So what does Cluster Recovery actually recover anyway?

The Windows Server 2003 Resource Kit introduced a handy, easy-to-use utility that even warranted its own download link on However the name “Cluster Recovery” can lead to misunderstanding and taken at face value makes quite a bold statement. So what exactly does this handy utility actually recover?

ClusterRecovery.exe in fact performs two completely independent but important tasks. The first functionality probably suits its name the best, in that it recovers lost cluster resource checkpoints. To understand this functionality a bit of background technical detail is necessary here. The Microsoft server clustering service provides the ability to cluster various server features, roles, applications and services. These “resources” may have registry configuration keys stored in various locations under HKLMSoftware and/or HKLMSystem that need to be maintained and synchronized between all nodes of a cluster. This synchronization is necessary to ensure stability and predictable behavior of the resource across the entire cluster. The clustering service provides a method for replicating these keys between server nodes and this automated process includes saving these registry keys onto the quorum device under the default folder location <quorumdrive>:MSCS{Resource GUID}. These folders and files (0000000n.CPR) are what we call Resource Checkpoints. Should these checkpoint files ever get lost or deleted due to various reasons we can use ClusterRecovery.exe to simply recreate these checkpoint files.

The second functionality that Cluster Recovery provides could arguably be the more valuable, however it may also be the most misunderstood. The option to “Replace a physical disk resource” doesn’t actually do any disk replacement for you, it does however automate a very tedious clean up job on all of your other resources if you have had to replace one or more clustered storage volumes. Here is what you need to know before using Cluster Recovery if you have had a disk failure or simply need to replace or migrate your clustered disks to new disks. First you will need to present/attach your new LUNs, partition and format the disks and restore all data to your new disks. Then using Cluster Administrator create a new Physical Disk resource to manage the new disk. Once that is complete you are still left with an original disk resource that, more than likely, will have multiple other resources that are configured to be dependent upon it. In the case of file server clusters this could be quite a few File Share resources. Here is where Cluster Recovery comes into play. More precisely, it will analyze the cluster resources to find any resource that is dependent upon your specified original disk resource and move that dependency to the new disk resource. It will also rename your original disk resource to “<Original Name> (lost)” and rename the new disk resource to “<Original Name>”. For example, if you have a Physical Disk resource “Disk U:” with a File Share resource named “User Shares – U:Users” that is dependent upon “Disk U:” and now you have added a larger “New DISK U:” to the cluster to replace the original, the following is what will occur through the use of Cluster Recovery:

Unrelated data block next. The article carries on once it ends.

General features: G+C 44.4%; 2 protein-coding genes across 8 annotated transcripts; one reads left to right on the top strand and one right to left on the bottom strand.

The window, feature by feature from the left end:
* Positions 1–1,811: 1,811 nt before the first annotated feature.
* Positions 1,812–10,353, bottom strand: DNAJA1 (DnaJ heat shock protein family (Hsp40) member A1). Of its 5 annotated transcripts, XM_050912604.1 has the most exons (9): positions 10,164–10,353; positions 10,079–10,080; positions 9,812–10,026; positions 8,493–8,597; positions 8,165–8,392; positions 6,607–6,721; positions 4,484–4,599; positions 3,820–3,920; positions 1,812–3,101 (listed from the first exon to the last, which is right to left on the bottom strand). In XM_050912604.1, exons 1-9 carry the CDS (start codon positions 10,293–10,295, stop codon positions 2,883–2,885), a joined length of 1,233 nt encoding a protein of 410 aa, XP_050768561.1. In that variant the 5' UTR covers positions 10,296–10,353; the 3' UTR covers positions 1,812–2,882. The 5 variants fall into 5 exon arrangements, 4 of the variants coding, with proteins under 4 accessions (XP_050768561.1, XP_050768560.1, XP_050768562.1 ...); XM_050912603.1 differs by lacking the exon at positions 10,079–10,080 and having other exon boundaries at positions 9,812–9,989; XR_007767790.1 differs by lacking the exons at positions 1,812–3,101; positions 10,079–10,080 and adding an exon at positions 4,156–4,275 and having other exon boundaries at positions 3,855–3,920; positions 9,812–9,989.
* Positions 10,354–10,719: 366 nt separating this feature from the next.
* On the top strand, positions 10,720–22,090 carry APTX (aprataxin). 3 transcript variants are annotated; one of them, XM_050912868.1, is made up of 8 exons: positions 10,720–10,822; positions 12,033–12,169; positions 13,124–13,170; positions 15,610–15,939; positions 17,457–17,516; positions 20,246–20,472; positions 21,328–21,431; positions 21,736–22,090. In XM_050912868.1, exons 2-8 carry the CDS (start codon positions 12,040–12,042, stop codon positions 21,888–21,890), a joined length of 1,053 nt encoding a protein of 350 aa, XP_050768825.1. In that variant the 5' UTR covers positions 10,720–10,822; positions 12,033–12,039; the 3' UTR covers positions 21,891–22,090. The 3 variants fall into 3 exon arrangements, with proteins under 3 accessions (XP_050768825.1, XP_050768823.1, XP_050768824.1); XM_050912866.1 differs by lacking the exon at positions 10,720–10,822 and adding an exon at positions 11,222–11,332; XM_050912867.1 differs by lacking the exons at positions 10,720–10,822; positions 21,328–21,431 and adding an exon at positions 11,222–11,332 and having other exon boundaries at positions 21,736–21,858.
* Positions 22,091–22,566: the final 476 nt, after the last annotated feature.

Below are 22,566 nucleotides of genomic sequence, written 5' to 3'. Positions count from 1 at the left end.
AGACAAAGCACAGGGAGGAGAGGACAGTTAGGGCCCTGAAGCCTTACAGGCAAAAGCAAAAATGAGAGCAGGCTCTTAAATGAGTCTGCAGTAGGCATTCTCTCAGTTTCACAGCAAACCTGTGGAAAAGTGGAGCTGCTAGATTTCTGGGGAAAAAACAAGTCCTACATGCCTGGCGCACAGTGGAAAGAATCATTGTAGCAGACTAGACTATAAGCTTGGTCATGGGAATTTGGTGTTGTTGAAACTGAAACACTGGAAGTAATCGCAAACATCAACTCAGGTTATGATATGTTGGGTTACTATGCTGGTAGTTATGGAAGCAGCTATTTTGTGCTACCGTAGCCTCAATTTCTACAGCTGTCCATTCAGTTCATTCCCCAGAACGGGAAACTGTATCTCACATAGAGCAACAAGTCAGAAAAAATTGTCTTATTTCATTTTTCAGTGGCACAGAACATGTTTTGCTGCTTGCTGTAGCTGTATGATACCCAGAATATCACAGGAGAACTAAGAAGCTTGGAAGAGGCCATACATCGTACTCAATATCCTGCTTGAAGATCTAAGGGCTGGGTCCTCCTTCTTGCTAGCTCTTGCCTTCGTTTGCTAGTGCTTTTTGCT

[Disk U:]                 <– original resource

+    |_______ [User Shares – U:Users]

[New DISK U:]        <– new resource


[Disk U: (lost)] <– original resource

[Disk U:]           <– new resource

+    |_______ [User Shares – U:Users]

You can download Cluster Recovery here.

Notes: Once again you must add, format and restore any data and manage the drive letters manually in addition to creating the cluster resource yourself. Also there is no 64 bit version as of this writing and the 32 bit download should not be used with 64-bit operating systems.

Author: Chris Allen

Microsoft Enterprise Platforms Support

Support Escalation Engineer